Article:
April 11. It was Joel Grey's birthday and what a celebration: an opening of an exhibition at the Museum of the City of New York featuring a chronology of his life in the theater and his own photographs with an essay by playwright Jon Robin Baitz. Explaining Grey's particular eye, Baitz calls Grey a magician, “a very close observer” of the city around him.
Grey urges everyone to read what Jon wrote: Kathleen Marshall who is director /choreographer of Anything Goes, the revival everyone calls perfection, in which Grey sings, dances, and whoops it up, starring with Sutton Foster. Ben Vereen, Sondra Lee, and Bob Balaban greet Grey on this special night. Balaban says he's loaned a book Grey gave him to Kate Winslet, to wit he replies, Wow! Mildred Pierce wants my book!
Meantime, Grey was working on another play, The Normal Heart but this time as director. Because Grey would be performing in Anything Goes, George C. Wolfe would co-direct with Grey. In a switch, the director Joe Mantello would return to acting for the first time in 17 years. This week's opening, at the Golden Theater followed by a party at the Edison Ballroom was a who's who of New York theater: Vanessa Redgrave, Sarah Jessica Parker and Matthew Broderick, Gabriel Byrne, Jessica Lange, Cheyenne Jackson, Amy Ryan, Patricia Clarkson, Sam Mendes, Mike Nichols, Neil LaBute, Rosie Perez, Nathan Lane, Kelly Ripa, Tovah Feldshuh, to start.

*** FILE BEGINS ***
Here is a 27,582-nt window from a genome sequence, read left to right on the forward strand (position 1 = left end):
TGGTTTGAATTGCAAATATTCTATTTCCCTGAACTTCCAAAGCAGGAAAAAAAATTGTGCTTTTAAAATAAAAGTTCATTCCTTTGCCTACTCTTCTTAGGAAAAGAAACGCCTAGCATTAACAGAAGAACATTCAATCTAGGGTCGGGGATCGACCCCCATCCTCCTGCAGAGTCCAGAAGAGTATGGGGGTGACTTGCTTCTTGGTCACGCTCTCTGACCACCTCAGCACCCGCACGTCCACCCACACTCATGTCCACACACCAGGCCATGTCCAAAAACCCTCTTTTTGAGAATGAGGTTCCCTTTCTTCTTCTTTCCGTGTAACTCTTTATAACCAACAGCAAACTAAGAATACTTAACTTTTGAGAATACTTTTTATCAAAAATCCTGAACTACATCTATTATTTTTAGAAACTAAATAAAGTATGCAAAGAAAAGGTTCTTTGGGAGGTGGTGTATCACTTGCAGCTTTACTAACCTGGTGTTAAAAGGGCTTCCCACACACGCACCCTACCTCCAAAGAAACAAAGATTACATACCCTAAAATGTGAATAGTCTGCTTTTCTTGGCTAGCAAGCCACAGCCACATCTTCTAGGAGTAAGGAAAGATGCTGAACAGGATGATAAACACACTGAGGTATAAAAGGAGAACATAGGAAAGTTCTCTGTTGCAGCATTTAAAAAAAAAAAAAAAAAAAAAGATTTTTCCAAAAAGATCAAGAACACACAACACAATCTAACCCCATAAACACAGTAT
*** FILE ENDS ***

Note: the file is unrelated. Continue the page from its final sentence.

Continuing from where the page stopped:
Co-Producer Jayne Baron Sherman said that even now 26 years after the play's first run, the issues involved are relevant; she wanted to put author Larry Kramer, a pioneer in HIV-AIDS activism, in the spotlight. A witty, quick-paced, and moving account of those terrifying times in the first flourishing of the deadly disease when no one knew what it was and when those affected, mostly in the gay community, were dying in the proverbial phrase like flies, the play features a superb ensemble: Patrick Breen, John Benjamin Hickey, Lee Pace, Mark Harelik, Luke MacFarlane, Jim Parsons, Richard Topol, Wayne Alan Wilcox.
Joe Mantello plays Ned Weeks, a man much like Kramer, so freaked out at the numbers of friends afflicted by the painful and ostracizing illness, including his lover, that he became an activist insisting that attention be paid.
Ellen Barkin in her Broadway debut as a doctor who is treating this community is simply brilliant. The Outer Critics Circle has already nominated Barkin's performance and the revival for awards. Of course, because in this country mainly gays were dying, it took awhile, with many Bible thumpers gleefully spreading hate. The climate for hate mongering still exists, Sherman pointed out. Or to return to Baitz's words about Grey's photo of young boys, “You wonder how this image plays into his current production of Larry Kramer's masterpiece, The Normal Heart, which tells of how the old world powers that be ignored the signs at the beginning of the AIDS years, which led to the deaths of so many thousands of young boys like the ones he has just captured.”
Whoops went up at the Edison as early raves were coming in for The Normal Heart and Joel Grey exulted: “Anything Goes and The Normal Heart. Can you imagine having that on your plate?” The yin and yang of theater. A Cole Porter musical, a colorful and exuberant crowd-pleaser and a politically heartfelt superb drama. Perfection.